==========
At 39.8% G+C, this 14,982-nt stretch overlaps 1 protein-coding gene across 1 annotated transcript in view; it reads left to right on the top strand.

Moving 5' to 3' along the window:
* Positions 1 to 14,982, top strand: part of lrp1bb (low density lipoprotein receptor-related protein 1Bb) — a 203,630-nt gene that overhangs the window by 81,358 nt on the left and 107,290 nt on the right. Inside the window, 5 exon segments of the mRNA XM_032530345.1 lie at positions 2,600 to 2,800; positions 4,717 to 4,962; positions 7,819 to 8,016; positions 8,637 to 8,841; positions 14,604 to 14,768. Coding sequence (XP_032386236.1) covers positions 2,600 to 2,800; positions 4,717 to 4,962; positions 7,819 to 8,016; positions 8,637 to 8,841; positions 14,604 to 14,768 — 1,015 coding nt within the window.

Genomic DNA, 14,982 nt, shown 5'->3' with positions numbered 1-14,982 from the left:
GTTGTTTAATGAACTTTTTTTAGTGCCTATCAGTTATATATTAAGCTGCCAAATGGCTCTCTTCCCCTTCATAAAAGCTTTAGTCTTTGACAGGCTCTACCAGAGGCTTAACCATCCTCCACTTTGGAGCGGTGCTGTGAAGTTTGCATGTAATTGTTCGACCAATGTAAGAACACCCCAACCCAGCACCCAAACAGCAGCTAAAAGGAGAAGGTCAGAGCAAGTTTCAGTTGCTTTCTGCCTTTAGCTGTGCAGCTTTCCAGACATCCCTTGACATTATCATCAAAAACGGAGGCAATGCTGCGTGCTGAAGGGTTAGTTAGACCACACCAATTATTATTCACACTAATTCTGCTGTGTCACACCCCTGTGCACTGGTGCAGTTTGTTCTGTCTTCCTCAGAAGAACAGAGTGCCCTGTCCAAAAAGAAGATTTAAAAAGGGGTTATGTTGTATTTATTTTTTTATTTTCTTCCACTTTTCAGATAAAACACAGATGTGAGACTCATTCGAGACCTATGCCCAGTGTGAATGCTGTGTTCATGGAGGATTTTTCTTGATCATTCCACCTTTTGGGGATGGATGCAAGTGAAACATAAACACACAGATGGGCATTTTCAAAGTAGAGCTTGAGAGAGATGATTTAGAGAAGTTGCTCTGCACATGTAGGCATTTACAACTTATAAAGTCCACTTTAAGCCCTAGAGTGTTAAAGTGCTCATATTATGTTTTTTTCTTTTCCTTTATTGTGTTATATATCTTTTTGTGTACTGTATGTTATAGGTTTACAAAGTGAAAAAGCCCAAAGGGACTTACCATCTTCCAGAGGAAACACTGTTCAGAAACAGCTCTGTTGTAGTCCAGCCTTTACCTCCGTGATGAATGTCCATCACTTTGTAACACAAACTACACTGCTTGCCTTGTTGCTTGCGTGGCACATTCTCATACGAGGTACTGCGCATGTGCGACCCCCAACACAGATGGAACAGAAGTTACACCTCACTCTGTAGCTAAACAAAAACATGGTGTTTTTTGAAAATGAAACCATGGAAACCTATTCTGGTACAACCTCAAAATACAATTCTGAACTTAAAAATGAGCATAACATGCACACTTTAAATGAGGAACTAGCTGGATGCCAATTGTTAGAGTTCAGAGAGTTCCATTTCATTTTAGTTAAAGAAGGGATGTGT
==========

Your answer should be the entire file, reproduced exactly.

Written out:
At 39.8% G+C, this 14,982-nt stretch overlaps 1 protein-coding gene across 1 annotated transcript in view; it reads left to right on the top strand.

Moving 5' to 3' along the window:
* Positions 1 to 14,982, top strand: part of lrp1bb (low density lipoprotein receptor-related protein 1Bb) — a 203,630-nt gene that overhangs the window by 81,358 nt on the left and 107,290 nt on the right. Inside the window, 5 exon segments of the mRNA XM_032530345.1 lie at positions 2,600 to 2,800; positions 4,717 to 4,962; positions 7,819 to 8,016; positions 8,637 to 8,841; positions 14,604 to 14,768. Coding sequence (XP_032386236.1) covers positions 2,600 to 2,800; positions 4,717 to 4,962; positions 7,819 to 8,016; positions 8,637 to 8,841; positions 14,604 to 14,768 — 1,015 coding nt within the window.

Genomic DNA, 14,982 nt, shown 5'->3' with positions numbered 1-14,982 from the left:
GTTGTTTAATGAACTTTTTTTAGTGCCTATCAGTTATATATTAAGCTGCCAAATGGCTCTCTTCCCCTTCATAAAAGCTTTAGTCTTTGACAGGCTCTACCAGAGGCTTAACCATCCTCCACTTTGGAGCGGTGCTGTGAAGTTTGCATGTAATTGTTCGACCAATGTAAGAACACCCCAACCCAGCACCCAAACAGCAGCTAAAAGGAGAAGGTCAGAGCAAGTTTCAGTTGCTTTCTGCCTTTAGCTGTGCAGCTTTCCAGACATCCCTTGACATTATCATCAAAAACGGAGGCAATGCTGCGTGCTGAAGGGTTAGTTAGACCACACCAATTATTATTCACACTAATTCTGCTGTGTCACACCCCTGTGCACTGGTGCAGTTTGTTCTGTCTTCCTCAGAAGAACAGAGTGCCCTGTCCAAAAAGAAGATTTAAAAAGGGGTTATGTTGTATTTATTTTTTTATTTTCTTCCACTTTTCAGATAAAACACAGATGTGAGACTCATTCGAGACCTATGCCCAGTGTGAATGCTGTGTTCATGGAGGATTTTTCTTGATCATTCCACCTTTTGGGGATGGATGCAAGTGAAACATAAACACACAGATGGGCATTTTCAAAGTAGAGCTTGAGAGAGATGATTTAGAGAAGTTGCTCTGCACATGTAGGCATTTACAACTTATAAAGTCCACTTTAAGCCCTAGAGTGTTAAAGTGCTCATATTATGTTTTTTTCTTTTCCTTTATTGTGTTATATATCTTTTTGTGTACTGTATGTTATAGGTTTACAAAGTGAAAAAGCCCAAAGGGACTTACCATCTTCCAGAGGAAACACTGTTCAGAAACAGCTCTGTTGTAGTCCAGCCTTTACCTCCGTGATGAATGTCCATCACTTTGTAACACAAACTACACTGCTTGCCTTGTTGCTTGCGTGGCACATTCTCATACGAGGTACTGCGCATGTGCGACCCCCAACACAGATGGAACAGAAGTTACACCTCACTCTGTAGCTAAACAAAAACATGGTGTTTTTTGAAAATGAAACCATGGAAACCTATTCTGGTACAACCTCAAAATACAATTCTGAACTTAAAAATGAGCATAACATGCACACTTTAAATGAGGAACTAGCTGGATGCCAATTGTTAGAGTTCAGAGAGTTCCATTTCATTTTAGTTAAAGAAGGGATGTGT